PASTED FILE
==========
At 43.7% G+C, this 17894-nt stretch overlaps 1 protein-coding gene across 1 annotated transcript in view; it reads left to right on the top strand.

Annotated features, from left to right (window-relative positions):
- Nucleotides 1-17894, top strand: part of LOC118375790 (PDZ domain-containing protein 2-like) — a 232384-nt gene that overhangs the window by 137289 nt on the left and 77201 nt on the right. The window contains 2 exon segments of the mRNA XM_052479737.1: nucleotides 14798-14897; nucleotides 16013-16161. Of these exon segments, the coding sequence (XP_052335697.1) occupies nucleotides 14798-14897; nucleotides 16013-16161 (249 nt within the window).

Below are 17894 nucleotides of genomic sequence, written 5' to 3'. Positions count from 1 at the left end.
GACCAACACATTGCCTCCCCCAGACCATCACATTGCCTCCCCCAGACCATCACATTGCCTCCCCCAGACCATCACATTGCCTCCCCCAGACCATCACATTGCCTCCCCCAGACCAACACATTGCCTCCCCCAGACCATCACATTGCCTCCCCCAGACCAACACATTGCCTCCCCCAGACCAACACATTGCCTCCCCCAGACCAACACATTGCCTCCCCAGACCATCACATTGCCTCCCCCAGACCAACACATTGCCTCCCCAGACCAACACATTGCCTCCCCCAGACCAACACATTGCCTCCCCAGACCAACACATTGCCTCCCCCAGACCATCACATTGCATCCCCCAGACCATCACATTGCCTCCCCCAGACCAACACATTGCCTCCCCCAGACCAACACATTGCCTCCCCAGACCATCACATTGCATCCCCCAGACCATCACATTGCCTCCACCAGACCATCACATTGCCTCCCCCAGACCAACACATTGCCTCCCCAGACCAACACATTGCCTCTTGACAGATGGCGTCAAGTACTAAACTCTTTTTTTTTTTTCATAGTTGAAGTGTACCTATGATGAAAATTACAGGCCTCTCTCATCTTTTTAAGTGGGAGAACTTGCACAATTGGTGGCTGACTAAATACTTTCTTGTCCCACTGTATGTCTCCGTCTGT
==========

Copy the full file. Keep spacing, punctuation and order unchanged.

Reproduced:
At 43.7% G+C, this 17894-nt stretch overlaps 1 protein-coding gene across 1 annotated transcript in view; it reads left to right on the top strand.

Annotated features, from left to right (window-relative positions):
- Nucleotides 1-17894, top strand: part of LOC118375790 (PDZ domain-containing protein 2-like) — a 232384-nt gene that overhangs the window by 137289 nt on the left and 77201 nt on the right. The window contains 2 exon segments of the mRNA XM_052479737.1: nucleotides 14798-14897; nucleotides 16013-16161. Of these exon segments, the coding sequence (XP_052335697.1) occupies nucleotides 14798-14897; nucleotides 16013-16161 (249 nt within the window).

Below are 17894 nucleotides of genomic sequence, written 5' to 3'. Positions count from 1 at the left end.
GACCAACACATTGCCTCCCCCAGACCATCACATTGCCTCCCCCAGACCATCACATTGCCTCCCCCAGACCATCACATTGCCTCCCCCAGACCATCACATTGCCTCCCCCAGACCAACACATTGCCTCCCCCAGACCATCACATTGCCTCCCCCAGACCAACACATTGCCTCCCCCAGACCAACACATTGCCTCCCCCAGACCAACACATTGCCTCCCCAGACCATCACATTGCCTCCCCCAGACCAACACATTGCCTCCCCAGACCAACACATTGCCTCCCCCAGACCAACACATTGCCTCCCCAGACCAACACATTGCCTCCCCCAGACCATCACATTGCATCCCCCAGACCATCACATTGCCTCCCCCAGACCAACACATTGCCTCCCCCAGACCAACACATTGCCTCCCCAGACCATCACATTGCATCCCCCAGACCATCACATTGCCTCCACCAGACCATCACATTGCCTCCCCCAGACCAACACATTGCCTCCCCAGACCAACACATTGCCTCTTGACAGATGGCGTCAAGTACTAAACTCTTTTTTTTTTTTCATAGTTGAAGTGTACCTATGATGAAAATTACAGGCCTCTCTCATCTTTTTAAGTGGGAGAACTTGCACAATTGGTGGCTGACTAAATACTTTCTTGTCCCACTGTATGTCTCCGTCTGT